A question as to the value of a U.S.-Egypt Free Trade Agreement (FTA) misses the point.
The question should not be whether an FTA would be in the interest of both parties
since there is abundant evidence that it would.
The question is what kind of FTA would best suit the needs, both short and long term,
of the two parties: shallow integration or deep integration? The former, which would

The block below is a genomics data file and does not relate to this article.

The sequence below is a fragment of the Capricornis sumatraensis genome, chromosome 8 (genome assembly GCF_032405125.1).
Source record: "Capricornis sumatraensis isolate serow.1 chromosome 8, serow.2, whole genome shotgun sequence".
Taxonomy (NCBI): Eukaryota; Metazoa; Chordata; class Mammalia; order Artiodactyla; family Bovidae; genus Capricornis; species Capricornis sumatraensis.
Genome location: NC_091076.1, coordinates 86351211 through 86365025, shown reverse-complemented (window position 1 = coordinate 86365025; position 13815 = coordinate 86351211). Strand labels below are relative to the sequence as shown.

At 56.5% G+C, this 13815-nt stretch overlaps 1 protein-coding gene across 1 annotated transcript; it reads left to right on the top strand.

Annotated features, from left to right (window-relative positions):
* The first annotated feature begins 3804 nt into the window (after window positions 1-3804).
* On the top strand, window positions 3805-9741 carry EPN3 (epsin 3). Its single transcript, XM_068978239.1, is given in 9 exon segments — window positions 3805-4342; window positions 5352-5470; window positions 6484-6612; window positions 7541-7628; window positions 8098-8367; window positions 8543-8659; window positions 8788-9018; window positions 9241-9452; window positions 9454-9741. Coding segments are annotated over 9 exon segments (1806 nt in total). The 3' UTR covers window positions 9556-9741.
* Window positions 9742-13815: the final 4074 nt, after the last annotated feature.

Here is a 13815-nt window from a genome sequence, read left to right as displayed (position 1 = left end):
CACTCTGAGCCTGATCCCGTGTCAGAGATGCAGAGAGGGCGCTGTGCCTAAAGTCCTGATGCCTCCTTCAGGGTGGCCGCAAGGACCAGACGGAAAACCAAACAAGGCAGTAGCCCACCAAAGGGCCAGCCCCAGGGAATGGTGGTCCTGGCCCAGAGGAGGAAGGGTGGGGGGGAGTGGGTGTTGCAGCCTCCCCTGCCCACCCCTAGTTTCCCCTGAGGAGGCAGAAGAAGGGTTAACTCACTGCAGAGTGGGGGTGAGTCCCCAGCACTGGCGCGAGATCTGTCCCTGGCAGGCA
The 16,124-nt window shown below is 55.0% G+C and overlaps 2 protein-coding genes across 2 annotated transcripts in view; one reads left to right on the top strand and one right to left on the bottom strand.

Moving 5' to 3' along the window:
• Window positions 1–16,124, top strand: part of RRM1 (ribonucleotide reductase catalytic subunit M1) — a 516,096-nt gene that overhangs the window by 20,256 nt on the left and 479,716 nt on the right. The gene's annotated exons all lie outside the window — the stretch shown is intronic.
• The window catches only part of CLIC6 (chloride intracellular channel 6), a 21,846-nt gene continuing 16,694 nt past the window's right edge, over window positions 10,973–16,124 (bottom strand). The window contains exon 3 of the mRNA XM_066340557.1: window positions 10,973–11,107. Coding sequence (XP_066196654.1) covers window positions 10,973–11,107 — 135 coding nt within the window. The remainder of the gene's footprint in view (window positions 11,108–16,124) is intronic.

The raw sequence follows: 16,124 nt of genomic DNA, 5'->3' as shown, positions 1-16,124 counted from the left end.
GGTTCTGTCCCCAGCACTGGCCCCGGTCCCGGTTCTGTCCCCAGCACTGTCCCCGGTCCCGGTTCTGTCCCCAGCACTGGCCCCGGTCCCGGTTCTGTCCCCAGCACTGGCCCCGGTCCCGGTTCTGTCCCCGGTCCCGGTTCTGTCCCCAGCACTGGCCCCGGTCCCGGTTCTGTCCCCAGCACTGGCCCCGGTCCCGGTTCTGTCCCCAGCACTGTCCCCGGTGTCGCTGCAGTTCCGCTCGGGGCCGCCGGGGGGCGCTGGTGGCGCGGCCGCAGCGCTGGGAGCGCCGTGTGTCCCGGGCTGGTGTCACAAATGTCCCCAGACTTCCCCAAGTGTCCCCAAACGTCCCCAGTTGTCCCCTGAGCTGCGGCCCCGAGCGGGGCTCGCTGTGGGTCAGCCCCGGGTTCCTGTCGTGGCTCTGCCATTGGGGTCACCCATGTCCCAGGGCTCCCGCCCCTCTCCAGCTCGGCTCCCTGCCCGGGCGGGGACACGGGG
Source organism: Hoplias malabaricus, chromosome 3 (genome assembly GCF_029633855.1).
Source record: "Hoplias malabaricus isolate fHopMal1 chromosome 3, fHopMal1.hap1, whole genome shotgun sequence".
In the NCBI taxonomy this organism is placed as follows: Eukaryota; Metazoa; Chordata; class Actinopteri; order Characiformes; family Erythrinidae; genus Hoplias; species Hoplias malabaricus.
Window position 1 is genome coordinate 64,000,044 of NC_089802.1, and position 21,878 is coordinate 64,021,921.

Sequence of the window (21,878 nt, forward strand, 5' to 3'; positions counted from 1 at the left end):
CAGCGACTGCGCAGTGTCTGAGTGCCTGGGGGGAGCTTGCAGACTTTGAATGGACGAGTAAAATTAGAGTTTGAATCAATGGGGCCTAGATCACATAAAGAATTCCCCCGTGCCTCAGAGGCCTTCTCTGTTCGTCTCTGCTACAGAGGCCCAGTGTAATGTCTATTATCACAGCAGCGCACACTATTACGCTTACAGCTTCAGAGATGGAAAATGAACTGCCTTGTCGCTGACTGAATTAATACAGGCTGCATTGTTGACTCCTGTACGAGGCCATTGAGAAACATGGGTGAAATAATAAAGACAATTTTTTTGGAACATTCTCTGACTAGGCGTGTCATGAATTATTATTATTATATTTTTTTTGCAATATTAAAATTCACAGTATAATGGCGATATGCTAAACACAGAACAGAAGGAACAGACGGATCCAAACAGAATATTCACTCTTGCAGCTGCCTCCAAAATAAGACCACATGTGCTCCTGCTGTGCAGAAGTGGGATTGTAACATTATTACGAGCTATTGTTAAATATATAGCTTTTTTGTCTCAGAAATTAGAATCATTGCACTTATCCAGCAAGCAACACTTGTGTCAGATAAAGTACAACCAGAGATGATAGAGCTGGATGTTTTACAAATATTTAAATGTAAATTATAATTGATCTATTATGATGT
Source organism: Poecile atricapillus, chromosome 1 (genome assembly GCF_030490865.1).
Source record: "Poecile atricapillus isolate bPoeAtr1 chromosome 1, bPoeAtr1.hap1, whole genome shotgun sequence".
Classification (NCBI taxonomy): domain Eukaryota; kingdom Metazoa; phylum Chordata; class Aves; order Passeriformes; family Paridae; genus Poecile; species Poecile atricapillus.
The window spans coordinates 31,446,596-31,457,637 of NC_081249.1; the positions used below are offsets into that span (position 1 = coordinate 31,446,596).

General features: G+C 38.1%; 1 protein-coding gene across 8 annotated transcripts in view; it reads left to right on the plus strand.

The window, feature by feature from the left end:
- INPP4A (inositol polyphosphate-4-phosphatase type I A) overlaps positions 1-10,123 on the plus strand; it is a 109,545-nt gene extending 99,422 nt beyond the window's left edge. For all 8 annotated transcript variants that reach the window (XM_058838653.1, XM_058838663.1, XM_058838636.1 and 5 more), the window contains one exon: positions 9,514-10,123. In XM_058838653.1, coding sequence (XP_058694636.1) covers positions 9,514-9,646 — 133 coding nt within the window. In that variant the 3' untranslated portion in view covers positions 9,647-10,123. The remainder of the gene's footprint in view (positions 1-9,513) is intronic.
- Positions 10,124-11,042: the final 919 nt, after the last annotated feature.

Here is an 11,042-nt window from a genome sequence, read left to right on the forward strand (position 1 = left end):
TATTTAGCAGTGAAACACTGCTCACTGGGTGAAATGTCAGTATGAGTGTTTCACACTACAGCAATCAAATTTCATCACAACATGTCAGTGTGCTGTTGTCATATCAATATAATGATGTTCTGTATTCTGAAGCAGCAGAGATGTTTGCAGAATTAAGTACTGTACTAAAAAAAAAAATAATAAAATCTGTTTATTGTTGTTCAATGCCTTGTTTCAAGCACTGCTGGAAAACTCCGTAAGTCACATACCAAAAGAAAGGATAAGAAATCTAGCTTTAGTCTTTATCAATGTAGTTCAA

typically tackle surface trade matters like qualitative restrictions, standards, and border
issues, is easier to achieve, but would be of limited long-term value to both countries.
The second, deep integration, holds the promise of reaching beyond enforcing
standards to real reform in areas like investment, labor rights, environmental impact,
judicial reform, and intellectual property rights, all of which are mainstays in the U.S.
negotiating position and imperative to Egypt’s long-term development.